Virus cases still on the rise
September 17, 2020 | View PDF
Jamie Stewart | The Shafter Press
The number of new cases of the coronavirus are still on the rise, despite an effort to have residents wear face masks when downtown or shopping.
The City of Shafter and a group of community members have been working on the face mask campaign. Digital signs can be seen throughout town encouraging residents to wear a mask to stop the spread of the virus.
City buildings remain closed to the public, with service being conducted in the back of the building, with a window serving the community. The majority of the services in the city remain by appointment only, including the Shafter Animal Control office. Adoptions are still suspended until it is deemed safe to resume, but other services are operating, including officers available to respond to emergencies, as well as picking up strays and helping residents with licensing needs.
Local eateries are offering take-out service, as well as outdoor dining. To help local businesses, City Manager Gabriel Gonzales used his executive privilege and waived the fees that are associated with the Outdoor Dining Permits that are given to businesses who are operating dining areas in their parking lots and patio areas.
City officials say that residents need to protect themselves, their families and the community by continuing to wear a mask, practice social distancing and washing your hands frequently.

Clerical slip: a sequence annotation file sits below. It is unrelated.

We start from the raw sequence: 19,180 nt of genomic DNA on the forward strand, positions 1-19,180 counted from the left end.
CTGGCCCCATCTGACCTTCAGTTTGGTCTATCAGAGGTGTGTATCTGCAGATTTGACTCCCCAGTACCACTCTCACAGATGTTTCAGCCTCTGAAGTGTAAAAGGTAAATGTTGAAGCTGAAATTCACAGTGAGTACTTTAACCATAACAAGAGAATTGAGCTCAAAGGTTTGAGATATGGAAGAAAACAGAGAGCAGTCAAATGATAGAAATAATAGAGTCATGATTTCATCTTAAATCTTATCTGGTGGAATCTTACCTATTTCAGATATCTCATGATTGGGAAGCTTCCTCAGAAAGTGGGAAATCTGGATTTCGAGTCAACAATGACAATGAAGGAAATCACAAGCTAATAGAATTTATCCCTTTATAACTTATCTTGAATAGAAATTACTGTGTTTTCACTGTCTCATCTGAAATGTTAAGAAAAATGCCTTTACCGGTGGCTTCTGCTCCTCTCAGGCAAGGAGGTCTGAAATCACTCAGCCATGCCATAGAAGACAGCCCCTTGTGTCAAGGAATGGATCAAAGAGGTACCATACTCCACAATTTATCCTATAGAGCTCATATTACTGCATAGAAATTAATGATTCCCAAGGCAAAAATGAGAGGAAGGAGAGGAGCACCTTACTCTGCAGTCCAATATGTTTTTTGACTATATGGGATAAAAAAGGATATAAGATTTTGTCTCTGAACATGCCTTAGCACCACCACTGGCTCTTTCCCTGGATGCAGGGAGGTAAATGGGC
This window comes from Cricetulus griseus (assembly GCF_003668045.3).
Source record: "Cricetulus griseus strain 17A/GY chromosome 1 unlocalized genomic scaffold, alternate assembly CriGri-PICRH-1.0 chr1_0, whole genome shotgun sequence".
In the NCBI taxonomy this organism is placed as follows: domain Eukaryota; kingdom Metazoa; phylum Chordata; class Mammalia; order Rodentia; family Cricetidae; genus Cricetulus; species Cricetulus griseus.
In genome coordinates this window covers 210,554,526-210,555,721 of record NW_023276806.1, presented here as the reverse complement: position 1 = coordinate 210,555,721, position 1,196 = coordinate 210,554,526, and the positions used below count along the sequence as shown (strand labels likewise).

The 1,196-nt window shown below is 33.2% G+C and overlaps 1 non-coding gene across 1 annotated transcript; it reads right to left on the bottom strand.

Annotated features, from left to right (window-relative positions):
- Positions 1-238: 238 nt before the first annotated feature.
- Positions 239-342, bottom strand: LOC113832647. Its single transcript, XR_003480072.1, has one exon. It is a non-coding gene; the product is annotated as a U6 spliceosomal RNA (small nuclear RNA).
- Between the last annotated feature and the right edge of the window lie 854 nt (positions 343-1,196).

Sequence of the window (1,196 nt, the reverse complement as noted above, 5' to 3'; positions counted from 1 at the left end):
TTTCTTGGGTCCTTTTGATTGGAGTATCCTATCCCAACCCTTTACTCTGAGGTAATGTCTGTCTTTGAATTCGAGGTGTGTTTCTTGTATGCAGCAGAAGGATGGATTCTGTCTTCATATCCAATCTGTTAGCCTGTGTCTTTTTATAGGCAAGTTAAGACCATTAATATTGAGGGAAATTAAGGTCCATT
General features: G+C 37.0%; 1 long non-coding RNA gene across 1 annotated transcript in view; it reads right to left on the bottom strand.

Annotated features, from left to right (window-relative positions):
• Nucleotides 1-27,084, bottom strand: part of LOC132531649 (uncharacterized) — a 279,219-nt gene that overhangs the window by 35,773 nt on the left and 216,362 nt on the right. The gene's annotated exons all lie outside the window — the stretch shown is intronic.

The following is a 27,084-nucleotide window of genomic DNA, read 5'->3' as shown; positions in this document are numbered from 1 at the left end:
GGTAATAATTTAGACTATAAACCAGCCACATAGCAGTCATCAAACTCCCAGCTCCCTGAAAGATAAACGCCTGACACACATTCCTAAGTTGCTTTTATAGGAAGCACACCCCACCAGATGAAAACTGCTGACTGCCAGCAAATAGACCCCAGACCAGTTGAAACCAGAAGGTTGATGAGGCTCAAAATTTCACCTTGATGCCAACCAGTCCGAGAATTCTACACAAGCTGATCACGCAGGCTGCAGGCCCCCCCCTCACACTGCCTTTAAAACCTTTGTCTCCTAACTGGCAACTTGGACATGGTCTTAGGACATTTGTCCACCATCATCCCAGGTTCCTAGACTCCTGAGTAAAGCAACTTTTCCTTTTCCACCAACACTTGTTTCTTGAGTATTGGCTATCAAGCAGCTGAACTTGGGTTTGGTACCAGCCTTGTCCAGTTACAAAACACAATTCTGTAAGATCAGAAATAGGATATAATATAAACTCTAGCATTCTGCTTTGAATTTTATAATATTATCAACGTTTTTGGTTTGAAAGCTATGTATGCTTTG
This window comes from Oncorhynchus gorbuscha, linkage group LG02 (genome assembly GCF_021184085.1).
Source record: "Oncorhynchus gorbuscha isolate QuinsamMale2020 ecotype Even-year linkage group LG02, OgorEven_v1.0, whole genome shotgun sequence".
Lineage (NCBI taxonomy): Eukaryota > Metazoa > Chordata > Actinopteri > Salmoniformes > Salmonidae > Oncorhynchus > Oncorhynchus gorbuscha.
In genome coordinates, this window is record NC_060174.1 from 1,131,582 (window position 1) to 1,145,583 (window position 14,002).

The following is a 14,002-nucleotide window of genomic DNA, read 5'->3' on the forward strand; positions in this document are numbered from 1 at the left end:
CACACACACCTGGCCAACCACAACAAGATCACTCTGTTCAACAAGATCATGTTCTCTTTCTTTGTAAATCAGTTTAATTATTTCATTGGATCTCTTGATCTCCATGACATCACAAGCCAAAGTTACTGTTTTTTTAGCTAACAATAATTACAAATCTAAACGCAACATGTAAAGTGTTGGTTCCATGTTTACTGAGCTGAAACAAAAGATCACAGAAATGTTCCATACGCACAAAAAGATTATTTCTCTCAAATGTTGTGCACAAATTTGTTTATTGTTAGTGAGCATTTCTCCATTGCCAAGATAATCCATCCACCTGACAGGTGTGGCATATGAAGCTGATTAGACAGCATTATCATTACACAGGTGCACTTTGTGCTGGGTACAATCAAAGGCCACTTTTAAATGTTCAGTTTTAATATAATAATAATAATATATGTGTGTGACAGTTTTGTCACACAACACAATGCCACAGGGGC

The Wear to Care Mask campaign is being deployed. This is a community collaboration effort involving Shafter High School, Richland School District, Grimmway Academy of Shafter, Shafter Learning Center and the Shafter Recreation and Park District.
Officials also are encouraging those residents who are recovered covid-19 patients to donate plasma to help save others. In Kern County, recovered patients have donated their plasma and it has been very beneficial to those suffering from the virus. A large number of the patients, once they receive the donated plasma, are off ventilators within days of the donation. Convalescent plasma is the liquid portion of your blood that is collected from recovered patients. Covid-19 patients develop antibodies that help fight against the virus, which can be found in their plasma. This form of treatment is being used to help critically ill patients that are suffering from the virus. Those interested in donation must be symptom-free for at least 14 consecutive days and meet the regular blood donation requirements.